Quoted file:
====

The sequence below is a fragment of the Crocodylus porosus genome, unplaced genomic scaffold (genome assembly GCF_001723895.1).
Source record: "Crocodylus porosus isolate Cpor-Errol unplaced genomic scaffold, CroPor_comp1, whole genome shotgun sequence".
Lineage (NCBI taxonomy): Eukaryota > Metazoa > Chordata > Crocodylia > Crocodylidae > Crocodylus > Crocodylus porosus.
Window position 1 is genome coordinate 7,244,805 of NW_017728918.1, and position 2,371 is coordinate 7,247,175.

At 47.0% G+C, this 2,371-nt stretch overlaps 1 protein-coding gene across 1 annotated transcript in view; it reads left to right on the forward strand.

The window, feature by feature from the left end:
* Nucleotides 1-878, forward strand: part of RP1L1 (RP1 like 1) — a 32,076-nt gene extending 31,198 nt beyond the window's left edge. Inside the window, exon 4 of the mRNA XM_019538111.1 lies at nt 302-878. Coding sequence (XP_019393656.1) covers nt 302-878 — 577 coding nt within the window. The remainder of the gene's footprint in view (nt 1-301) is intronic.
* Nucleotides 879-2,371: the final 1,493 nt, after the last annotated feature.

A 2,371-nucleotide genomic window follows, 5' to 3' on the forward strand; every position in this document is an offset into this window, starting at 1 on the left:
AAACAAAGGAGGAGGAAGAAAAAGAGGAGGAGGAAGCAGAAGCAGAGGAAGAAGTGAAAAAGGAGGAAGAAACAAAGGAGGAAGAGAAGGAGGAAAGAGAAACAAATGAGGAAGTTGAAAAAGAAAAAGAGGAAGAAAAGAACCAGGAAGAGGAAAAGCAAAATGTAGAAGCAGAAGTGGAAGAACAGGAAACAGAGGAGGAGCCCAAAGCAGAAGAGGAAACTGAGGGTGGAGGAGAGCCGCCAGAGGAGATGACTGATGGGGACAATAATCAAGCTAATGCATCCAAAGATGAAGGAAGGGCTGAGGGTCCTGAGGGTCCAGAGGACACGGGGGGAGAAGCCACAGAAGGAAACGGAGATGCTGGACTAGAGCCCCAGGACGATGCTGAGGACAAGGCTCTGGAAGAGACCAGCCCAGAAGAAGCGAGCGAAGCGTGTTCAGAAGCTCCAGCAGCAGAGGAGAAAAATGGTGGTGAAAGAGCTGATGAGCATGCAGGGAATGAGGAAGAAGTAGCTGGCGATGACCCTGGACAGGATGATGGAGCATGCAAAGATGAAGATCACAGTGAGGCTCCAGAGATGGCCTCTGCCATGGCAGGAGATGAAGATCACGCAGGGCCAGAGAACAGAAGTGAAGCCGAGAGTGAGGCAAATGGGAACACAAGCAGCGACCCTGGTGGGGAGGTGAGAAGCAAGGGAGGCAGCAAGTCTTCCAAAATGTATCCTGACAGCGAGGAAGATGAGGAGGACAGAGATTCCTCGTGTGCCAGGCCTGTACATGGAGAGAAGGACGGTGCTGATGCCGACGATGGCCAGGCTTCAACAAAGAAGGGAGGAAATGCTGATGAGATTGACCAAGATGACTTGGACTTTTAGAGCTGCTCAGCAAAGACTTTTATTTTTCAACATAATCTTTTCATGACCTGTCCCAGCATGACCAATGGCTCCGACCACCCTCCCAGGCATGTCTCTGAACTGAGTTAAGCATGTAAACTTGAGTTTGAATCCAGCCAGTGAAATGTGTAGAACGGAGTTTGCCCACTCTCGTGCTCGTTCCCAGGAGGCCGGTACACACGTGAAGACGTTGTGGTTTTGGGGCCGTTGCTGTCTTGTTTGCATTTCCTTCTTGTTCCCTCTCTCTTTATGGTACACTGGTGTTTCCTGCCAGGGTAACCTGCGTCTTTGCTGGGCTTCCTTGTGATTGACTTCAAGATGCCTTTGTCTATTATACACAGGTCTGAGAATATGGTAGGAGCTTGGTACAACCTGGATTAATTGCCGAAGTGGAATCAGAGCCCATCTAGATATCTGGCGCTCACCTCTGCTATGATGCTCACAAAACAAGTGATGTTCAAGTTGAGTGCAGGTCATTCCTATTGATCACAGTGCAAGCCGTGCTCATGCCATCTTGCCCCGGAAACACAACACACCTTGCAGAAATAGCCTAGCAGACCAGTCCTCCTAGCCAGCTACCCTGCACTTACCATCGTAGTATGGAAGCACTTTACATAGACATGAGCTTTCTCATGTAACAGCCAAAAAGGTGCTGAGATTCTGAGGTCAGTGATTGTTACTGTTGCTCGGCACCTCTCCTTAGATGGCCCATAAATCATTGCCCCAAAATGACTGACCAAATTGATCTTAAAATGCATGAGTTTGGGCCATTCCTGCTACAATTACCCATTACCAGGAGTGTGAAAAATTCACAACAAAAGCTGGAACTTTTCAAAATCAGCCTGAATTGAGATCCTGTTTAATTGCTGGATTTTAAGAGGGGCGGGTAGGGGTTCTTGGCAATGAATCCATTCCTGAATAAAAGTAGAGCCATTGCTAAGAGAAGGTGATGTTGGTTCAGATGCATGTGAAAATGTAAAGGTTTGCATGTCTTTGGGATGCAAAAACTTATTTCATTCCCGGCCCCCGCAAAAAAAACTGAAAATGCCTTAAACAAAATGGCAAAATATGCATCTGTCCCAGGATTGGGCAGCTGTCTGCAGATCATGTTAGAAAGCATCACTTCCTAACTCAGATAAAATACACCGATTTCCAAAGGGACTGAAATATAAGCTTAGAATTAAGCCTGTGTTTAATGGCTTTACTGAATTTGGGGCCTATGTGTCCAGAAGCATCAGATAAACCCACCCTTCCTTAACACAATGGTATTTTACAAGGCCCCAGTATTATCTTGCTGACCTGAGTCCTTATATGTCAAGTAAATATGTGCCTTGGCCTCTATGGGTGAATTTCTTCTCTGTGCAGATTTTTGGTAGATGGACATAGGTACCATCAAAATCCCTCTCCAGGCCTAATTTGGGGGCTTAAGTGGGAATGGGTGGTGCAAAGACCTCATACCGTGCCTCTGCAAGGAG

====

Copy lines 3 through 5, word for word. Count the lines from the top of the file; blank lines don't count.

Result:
Lineage (NCBI taxonomy): Eukaryota > Metazoa > Chordata > Crocodylia > Crocodylidae > Crocodylus > Crocodylus porosus.
Window position 1 is genome coordinate 7,244,805 of NW_017728918.1, and position 2,371 is coordinate 7,247,175.

At 47.0% G+C, this 2,371-nt stretch overlaps 1 protein-coding gene across 1 annotated transcript in view; it reads left to right on the forward strand.